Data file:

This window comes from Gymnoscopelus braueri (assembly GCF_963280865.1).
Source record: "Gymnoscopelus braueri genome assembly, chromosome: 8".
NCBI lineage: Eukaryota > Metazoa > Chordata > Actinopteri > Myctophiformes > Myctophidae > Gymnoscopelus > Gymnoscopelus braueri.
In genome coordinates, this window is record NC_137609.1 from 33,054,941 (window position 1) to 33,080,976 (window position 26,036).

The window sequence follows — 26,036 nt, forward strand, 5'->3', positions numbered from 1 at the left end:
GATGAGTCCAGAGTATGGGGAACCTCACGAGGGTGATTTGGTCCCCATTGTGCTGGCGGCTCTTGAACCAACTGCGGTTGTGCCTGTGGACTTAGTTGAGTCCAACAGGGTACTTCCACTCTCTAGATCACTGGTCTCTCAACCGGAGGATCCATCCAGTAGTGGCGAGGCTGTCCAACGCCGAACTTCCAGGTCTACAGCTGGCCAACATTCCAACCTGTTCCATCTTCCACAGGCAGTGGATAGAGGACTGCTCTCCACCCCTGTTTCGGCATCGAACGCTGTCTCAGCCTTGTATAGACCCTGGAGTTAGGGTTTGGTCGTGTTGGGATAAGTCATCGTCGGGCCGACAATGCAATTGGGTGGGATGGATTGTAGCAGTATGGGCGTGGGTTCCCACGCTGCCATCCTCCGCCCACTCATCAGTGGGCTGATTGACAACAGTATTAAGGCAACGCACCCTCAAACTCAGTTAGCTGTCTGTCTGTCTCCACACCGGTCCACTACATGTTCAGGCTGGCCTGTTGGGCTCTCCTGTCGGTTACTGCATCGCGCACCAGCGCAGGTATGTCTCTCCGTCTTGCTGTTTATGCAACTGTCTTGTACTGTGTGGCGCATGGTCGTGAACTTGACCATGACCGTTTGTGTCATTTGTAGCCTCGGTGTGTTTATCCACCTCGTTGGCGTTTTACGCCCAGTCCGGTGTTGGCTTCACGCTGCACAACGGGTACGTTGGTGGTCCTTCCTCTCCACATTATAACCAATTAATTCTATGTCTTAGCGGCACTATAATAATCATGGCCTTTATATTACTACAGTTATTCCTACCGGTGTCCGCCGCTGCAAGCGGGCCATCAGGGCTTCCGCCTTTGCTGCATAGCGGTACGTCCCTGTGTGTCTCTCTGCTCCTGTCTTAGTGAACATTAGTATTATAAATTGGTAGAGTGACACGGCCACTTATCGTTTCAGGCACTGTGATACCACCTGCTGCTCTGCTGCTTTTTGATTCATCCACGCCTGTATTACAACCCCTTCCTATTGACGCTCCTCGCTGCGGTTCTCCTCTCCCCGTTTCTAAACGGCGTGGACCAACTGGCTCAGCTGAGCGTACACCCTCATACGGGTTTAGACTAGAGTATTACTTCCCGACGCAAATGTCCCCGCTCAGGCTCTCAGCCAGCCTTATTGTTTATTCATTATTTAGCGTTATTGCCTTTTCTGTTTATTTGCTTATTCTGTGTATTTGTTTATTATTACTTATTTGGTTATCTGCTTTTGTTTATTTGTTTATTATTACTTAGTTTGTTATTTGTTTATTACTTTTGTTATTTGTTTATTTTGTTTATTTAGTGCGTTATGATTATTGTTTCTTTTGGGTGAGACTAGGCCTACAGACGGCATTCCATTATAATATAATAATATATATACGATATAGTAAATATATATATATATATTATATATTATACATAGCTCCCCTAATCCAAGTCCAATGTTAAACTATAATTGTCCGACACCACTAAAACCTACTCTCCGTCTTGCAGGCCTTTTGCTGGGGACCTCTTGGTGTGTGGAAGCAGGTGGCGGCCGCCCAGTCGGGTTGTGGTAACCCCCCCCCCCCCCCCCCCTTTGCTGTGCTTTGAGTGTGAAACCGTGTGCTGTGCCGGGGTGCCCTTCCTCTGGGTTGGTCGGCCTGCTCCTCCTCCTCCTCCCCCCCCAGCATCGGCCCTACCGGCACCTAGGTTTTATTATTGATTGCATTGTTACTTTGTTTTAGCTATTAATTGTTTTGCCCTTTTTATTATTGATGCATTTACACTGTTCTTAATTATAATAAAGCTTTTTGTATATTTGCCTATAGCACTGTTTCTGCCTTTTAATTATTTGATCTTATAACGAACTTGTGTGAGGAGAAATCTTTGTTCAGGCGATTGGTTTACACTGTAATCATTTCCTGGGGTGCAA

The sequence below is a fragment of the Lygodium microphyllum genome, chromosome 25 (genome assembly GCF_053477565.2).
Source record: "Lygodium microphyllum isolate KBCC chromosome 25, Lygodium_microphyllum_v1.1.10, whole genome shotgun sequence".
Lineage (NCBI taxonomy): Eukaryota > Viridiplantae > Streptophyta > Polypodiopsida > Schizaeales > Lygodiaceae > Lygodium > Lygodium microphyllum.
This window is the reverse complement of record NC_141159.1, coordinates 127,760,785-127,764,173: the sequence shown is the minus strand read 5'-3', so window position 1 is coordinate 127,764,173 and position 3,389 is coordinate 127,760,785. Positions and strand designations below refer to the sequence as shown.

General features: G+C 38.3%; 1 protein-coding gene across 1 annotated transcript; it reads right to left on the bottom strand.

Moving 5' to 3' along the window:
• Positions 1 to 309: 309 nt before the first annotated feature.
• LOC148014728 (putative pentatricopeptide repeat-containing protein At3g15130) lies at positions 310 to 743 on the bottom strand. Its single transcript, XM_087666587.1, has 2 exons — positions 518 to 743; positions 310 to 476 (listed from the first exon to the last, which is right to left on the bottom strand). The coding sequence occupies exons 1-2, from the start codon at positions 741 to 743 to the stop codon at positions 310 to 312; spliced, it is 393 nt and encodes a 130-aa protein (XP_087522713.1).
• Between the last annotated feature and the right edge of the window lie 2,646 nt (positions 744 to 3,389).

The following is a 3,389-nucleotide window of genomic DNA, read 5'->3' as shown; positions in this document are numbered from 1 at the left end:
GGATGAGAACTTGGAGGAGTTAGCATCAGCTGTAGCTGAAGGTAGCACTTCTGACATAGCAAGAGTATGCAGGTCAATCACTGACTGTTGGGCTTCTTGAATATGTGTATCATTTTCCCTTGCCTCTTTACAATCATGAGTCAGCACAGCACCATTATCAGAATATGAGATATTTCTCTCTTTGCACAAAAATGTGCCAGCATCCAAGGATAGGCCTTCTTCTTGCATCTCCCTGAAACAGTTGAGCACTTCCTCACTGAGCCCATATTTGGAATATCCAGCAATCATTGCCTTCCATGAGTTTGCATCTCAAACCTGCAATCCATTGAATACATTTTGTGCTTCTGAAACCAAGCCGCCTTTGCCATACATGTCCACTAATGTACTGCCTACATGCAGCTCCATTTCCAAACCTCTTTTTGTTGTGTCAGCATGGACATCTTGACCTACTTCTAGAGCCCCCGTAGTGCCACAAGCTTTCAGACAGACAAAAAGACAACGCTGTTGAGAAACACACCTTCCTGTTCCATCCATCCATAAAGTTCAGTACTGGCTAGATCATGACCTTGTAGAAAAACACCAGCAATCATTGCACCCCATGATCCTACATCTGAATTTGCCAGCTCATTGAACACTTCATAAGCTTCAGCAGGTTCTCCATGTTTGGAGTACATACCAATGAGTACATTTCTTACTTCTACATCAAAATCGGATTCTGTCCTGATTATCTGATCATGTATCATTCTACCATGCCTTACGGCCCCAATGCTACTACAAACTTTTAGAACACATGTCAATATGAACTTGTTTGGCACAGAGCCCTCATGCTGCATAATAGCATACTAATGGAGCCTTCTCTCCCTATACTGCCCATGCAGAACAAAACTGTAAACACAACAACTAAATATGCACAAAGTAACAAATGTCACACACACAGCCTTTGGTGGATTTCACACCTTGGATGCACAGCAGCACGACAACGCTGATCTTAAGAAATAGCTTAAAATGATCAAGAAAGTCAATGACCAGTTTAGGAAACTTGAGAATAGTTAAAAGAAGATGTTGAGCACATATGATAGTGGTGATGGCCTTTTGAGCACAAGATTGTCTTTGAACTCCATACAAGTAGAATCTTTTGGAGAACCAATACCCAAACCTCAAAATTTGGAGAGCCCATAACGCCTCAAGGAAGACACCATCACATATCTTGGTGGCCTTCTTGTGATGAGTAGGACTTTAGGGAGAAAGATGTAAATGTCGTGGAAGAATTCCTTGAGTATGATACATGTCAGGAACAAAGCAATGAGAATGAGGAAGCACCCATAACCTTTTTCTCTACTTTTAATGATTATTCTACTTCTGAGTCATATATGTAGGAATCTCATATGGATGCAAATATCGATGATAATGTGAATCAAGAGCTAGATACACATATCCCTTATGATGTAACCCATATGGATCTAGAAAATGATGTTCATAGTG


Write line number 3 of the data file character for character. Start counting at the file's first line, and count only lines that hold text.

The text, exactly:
NCBI lineage: Eukaryota > Metazoa > Chordata > Actinopteri > Myctophiformes > Myctophidae > Gymnoscopelus > Gymnoscopelus braueri.